Considering everything our skin comes in contact with on a daily basis (pollution, chemicals, products, etc.), it’s normal for it to react negatively from time to time, in the form of breakouts, rashes, or even flare-ups. If you’ve ever had a reaction, you’ve probably factored in the skincare product you used and the environment you were in, but have you ever thought about your clothes? Can the fabrics we put on our bodies affect our skin’s health?
People will try just about anything to clear up their skin; they’ll switch to plant-based beauty products, slather on acne-fighting products, and even rethink their diets, but they may not be thinking about making a change to their wardrobe. We tend to buy the clothes we are attracted to, whether they are aesthetically pleasing, how they flatter our shape, or if they look trendy and fun to wear. But do we ever reach inside to check out the label and see their fabric composition? (Truth: I have worked in fashion for around 15 years, and I have never done that.)
To break down what fabrics matter and how to shop for our skin, I spoke to two dermatologists, Joshua Zeichner, M.D., and Sapna Palep, M.D., as well as co-owner of lingerie brand and store Journelle. They gave us the 411 of the effects clothes have on our skin, and why certain ones are better for it than others.
What is the best fabric for all skin types?
Both dermatologists say natural fibers are the best to put on your skin; think of your cotton (organic will keep you extra protected), wool, cashmere, hemp, silk, alpaca, and linen. Natural fabrics are soft, moisture-wicking, and hypoallergenic, not to mention better for the environment.
Organic Cotton Tee:
Feel good about wearing this on a daily basis, whether with a blazer on top or under a V-neck sweater. Not only is it organic, but it’s made from recycled materials as well.
Sweaters made from alpaca won’t mat or pill, so this bold orange sweater will be in your closet for years.
100% Silk Top:
A button-down gets a more relaxed and less stuffy feel when made out of silk.
What fabrics should you avoid if you have sensitive skin?
Dr. Zeichner also suggests that synthetic fibers, like polyester, at a microscopic level can act like barbed wire and disrupt the outer skin layer, and says it’s best to stick to soft, breathable fabrics like cotton and silk. Consider the treatment of the clothes and where you purchased them as well, says Dr. Palep, since both can affect your skin’s health. “Allergic skin reactions to clothing are most often a result of the formaldehyde finishing resins, dyes, glues, chemical additives, and tanning agents used in processing the fabric or clothing.” She also suggests thoroughly washing any vintage clothes before wearing them, since they can carry dust and dander.
What about polyamides? Yay or nay?
Polyamides, or nylon, are fabrics derived from synthetic sources. Both derms recommend avoiding if you have extremely sensitive skin, like if you have eczema, for example.
What’s up with viscose? Should we avoid it?
Although viscose is a synthetic fiber, Dr. Zeichner explains that it’s derived from natural sources and can mimic soft fibers. Dr. Palep also speaks favorably of the fabric, adding that creating it produces little waste, making it more eco-friendly and sustainable than other alternatives. She explains, “it’s relatively light, doesn’t trap body heat, soft, comfortable, and breathable all thought to be overall good on the skin.”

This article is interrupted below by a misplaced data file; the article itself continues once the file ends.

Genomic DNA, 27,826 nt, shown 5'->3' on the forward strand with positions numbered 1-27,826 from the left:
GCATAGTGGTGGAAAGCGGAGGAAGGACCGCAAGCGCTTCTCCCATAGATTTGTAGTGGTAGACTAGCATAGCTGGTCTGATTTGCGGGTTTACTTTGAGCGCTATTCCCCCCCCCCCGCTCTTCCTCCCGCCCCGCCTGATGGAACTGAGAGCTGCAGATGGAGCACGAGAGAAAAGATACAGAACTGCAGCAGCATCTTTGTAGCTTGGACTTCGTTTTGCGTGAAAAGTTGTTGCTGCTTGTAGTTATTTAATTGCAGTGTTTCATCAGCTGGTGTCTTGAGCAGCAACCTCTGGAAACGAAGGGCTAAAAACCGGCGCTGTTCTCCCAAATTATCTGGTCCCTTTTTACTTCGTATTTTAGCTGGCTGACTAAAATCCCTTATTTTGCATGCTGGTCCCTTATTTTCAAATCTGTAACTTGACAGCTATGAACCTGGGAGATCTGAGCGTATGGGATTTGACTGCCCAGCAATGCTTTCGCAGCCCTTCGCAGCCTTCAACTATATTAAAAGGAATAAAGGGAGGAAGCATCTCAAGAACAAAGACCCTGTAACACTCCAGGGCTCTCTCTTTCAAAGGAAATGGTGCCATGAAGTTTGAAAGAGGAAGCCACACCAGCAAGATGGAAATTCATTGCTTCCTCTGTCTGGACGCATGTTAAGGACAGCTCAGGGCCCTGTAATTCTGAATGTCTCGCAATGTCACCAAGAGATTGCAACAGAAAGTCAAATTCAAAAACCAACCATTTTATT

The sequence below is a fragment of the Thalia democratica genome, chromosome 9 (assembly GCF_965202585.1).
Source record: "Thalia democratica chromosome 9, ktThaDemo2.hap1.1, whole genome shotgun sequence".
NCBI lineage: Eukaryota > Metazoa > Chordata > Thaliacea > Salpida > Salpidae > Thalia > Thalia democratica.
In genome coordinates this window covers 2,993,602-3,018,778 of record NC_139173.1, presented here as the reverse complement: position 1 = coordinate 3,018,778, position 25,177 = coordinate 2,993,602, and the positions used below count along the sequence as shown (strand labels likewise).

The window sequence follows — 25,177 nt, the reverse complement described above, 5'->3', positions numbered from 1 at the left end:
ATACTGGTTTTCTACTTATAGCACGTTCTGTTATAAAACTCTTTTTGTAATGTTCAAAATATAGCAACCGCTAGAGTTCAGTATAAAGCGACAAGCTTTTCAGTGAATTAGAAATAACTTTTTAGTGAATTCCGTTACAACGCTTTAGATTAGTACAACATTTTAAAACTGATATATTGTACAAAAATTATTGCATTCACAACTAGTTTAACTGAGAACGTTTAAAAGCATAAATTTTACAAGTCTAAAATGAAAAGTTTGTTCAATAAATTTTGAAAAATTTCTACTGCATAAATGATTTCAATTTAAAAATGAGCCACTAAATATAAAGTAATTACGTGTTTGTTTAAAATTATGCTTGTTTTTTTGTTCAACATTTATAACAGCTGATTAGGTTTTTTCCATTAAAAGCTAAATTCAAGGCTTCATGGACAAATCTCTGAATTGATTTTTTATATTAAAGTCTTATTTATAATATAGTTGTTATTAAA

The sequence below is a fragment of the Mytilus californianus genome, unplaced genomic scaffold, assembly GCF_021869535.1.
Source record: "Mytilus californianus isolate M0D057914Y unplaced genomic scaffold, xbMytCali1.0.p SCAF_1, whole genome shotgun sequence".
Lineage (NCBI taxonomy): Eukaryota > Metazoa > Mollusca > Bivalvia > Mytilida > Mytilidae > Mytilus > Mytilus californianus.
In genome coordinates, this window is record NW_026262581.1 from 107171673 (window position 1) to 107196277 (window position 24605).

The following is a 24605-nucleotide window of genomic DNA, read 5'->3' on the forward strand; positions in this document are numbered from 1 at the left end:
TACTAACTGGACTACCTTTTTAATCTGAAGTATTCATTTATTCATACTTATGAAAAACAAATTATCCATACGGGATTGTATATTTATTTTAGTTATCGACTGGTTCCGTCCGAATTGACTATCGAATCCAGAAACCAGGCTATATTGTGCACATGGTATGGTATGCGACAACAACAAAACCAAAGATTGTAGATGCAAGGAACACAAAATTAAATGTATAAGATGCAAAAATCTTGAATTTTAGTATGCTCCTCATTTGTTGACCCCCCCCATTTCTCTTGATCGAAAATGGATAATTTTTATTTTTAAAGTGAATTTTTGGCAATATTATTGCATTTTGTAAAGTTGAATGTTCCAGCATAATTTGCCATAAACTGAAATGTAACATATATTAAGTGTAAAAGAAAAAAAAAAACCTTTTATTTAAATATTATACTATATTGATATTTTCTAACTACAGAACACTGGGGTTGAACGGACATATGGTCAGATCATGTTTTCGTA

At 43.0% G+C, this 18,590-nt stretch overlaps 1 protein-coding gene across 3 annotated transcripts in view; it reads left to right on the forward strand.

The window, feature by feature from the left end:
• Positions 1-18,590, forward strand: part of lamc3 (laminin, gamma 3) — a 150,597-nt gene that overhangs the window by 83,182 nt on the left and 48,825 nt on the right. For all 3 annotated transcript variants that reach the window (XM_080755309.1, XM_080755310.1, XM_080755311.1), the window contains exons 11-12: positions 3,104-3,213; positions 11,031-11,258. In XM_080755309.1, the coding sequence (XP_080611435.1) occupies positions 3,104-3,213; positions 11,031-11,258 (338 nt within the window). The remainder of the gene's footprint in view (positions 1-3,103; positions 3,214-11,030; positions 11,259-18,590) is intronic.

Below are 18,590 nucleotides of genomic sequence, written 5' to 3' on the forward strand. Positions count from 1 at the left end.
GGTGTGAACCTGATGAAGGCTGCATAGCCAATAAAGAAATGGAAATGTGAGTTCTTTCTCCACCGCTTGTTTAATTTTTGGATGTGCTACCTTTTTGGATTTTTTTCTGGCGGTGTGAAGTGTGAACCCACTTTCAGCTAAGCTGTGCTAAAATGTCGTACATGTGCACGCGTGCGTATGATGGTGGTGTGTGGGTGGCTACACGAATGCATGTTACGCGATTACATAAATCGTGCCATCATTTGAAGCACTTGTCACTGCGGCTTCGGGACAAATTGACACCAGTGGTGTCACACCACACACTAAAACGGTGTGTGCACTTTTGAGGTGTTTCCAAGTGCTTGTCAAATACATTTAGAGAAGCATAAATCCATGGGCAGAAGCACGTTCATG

Although a longer length, the fact that this dress is 100% viscose makes this dress lighter and versatile for different types of temperatures.
What’s the deal with clothes with SPF? Can the sun’s rays still get through to our skin?
Dr. Zeichner says to look for clothing labels with UPF, which stands for ultraviolet protection factor. “I generally do not even recommend applying sunscreen underneath some protective clothing,” he says. “Even if the clothing is not labeled as sun-protective, many textiles will physically block UV rays from penetrating through the skin.” He recommends looking for tightly knit, dark-colored fabrics. The lighter the color and looser the weave, the less protection from the sun’s rays you will have, he explains. As an alternative, you can also wash your clothing with a laundry treatment that will give it up to 30 washes of UPF protection.
Is there any skincare product we can apply to our skin to prevent having a reaction to certain fabrics?
Dr. Zeichner suggests applying a bland moisturizer to keep the skin barrier in the best shape possible: “Vaseline intensive care advanced repair lotion contains triple purified petrolatum in a light, easy-to-spread lotion. It forms a breathable, protective seal over the surface of the skin.”
Rub this non-greasy, derm-approved cream all over your body post-shower.
Ok, so we’ve talked about general clothing, but what about our intimates?
Dr. Palep stresses that fit and comfort are important: “You need to make sure that you are wearing the proper size, so there are no points of discomfort, rubbing, or irritation.” The right style and fit of undergarments can prevent rashes, fungal, bacterial infections, and, God forbid, boob acne.
This cotton bra is everything you want in a comfortable fit, with a side of sexiness.
What else should we take into account when it comes to dressing for our skin’s overall health?
Dr. Zeichner says that sometimes it’s not so much the fabric itself, but rather the detergent used to wash the fabric. “Stick to fragrance-free, dye-free detergent to wash your clothing and do not overdose on your washing machine,” he says. Applying too much detergent can cause the cleansing ingredients to become lodged between the fibers of the fabric, which can irritate the skin.
Fear not about over-soaping or a detergent with any harsh chemicals with these hypoallergenic single-load packs.